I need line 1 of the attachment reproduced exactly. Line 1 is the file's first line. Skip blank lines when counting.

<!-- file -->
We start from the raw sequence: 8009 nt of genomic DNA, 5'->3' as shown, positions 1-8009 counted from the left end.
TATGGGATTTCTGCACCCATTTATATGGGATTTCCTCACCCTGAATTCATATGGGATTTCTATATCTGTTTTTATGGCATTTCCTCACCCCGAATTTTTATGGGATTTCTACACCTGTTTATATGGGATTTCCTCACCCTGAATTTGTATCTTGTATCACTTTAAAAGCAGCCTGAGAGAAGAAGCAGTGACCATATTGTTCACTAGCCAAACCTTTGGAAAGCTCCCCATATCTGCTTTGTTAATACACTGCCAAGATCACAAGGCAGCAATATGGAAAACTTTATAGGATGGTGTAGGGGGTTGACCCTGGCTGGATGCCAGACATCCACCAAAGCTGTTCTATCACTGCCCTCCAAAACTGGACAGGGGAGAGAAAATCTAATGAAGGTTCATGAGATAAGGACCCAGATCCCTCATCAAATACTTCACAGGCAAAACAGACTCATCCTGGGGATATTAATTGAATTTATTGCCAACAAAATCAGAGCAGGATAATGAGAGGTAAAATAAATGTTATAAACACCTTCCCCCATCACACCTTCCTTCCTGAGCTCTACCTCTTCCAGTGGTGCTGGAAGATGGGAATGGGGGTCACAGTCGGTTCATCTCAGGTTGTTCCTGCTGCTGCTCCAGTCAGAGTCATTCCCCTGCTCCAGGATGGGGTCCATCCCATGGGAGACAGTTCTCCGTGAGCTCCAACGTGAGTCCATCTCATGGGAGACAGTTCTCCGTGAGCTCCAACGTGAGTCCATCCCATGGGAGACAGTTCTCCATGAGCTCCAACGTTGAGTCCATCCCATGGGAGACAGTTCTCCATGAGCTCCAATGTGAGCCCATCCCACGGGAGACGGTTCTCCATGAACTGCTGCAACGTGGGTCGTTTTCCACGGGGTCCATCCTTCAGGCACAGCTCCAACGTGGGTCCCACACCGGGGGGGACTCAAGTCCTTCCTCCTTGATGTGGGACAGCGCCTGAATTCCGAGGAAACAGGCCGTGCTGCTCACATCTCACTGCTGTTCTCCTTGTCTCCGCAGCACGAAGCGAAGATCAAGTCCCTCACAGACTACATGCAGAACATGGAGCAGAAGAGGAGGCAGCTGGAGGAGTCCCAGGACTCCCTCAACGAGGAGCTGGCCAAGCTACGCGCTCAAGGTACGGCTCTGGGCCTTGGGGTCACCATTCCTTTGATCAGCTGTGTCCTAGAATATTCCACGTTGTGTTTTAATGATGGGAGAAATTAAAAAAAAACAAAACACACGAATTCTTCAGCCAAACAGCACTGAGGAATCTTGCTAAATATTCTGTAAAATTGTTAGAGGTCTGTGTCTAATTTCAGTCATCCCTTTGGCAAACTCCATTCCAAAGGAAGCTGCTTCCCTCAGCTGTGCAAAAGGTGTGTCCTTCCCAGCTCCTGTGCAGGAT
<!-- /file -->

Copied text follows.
We start from the raw sequence: 8009 nt of genomic DNA, 5'->3' as shown, positions 1-8009 counted from the left end.